Re: "wild" rainbows

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I caught a couple Big Spring brookies yesterday and tried to coerce them into talking but not one would fess up to their actual origins. I got replies ranging from, “I ain’t saying nothin to nobody,” “I want a lawyer,” and “I’m invoking my 5th amendment right.” One brookie did, however, express his frustration that illegal immigrants (browns and rainbows) now essentially have the same stream rights as naturalized stream citizens. One little fryling appeared willing to talk but given his small stature, he said was afraid he would be eaten if word got back that he talked because, “Nobody likes a snitch brookie.”

I tried waterboarding them but it appears these fish actually enjoy having water poured through their gills.

I think this is going to remain unanswered for quite some time.

Posted on: 2009/6/26 10:55


Re: "wild" rainbows

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I think the only valid way to tell their origins is to start eating them. It's for the good of the species.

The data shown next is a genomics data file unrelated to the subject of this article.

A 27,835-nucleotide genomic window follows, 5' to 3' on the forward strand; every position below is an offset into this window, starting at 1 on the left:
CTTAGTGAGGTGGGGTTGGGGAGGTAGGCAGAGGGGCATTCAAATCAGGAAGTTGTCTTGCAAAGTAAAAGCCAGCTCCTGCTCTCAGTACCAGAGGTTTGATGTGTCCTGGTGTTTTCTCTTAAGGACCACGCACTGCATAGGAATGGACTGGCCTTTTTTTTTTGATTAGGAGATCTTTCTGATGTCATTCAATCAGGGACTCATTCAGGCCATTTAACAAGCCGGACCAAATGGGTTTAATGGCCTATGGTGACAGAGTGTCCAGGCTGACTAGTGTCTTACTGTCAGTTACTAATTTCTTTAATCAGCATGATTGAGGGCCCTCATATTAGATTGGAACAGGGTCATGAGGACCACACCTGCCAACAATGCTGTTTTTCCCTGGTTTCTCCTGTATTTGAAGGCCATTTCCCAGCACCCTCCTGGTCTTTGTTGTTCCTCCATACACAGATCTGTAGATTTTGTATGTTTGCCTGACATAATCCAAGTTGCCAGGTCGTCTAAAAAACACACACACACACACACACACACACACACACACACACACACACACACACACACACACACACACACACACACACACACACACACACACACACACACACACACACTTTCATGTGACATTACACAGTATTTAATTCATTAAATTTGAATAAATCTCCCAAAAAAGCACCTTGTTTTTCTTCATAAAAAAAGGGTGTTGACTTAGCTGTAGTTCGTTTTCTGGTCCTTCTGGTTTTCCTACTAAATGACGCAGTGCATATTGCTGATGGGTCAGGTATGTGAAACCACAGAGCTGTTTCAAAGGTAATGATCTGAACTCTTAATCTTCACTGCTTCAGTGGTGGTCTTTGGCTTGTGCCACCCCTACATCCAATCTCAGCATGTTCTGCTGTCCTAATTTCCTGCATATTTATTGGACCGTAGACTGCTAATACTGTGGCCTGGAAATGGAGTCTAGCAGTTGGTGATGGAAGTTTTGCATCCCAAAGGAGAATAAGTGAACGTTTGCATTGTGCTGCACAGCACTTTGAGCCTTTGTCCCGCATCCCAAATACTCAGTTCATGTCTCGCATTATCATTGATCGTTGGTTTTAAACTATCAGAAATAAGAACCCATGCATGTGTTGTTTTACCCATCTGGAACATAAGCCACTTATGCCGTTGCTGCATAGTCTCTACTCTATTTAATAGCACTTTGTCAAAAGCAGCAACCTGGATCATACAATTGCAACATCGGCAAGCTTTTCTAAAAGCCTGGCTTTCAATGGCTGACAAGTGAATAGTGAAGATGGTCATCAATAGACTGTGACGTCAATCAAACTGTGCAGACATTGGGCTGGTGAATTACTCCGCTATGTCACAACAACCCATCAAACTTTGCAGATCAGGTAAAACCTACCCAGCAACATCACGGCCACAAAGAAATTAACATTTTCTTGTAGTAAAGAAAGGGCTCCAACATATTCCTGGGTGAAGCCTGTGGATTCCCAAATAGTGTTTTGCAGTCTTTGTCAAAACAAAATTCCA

Posted on: 2009/6/26 11:15


Re: "wild" rainbows

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Jack, I wasn't talking about your question(s) specifically.

And I would respond to this latest one, but I don't feel like digging out a dictionary so I will respond to the sameold again.

We are not talking about elk here or even whitetail deer as compared to wild bore, but there is similarities.

We are talking about brook trout. The genetics have not been lost on a large scale and replaced with a different brook trout. But even if we were, does it really matter? They are still brook trout from somewhere in the brook trout’s original range, aren't they? That means they are not exotic (like wild bore and brown trout). Just like our Michigan strain whitetail deer are still whitetail deer and our Rocky Mountain elk are still Elk. They are not red stag fro Europe. Heck, for the trout, I'm only talking about existing range, not historical range to boot.

It would be difficult to prove whether the genetics of a strain of trout in a specific stream is 100 native to that stream. Does that mean they are not native? It doesn't prove that they don't exist, and it doesn't matter if they do or not from any reasonable point of view, even a scientific point of view. It would be much much easier to determine if the genetics of a given stream is derived entirely from hatchery fish by the total lack of genetic diversity.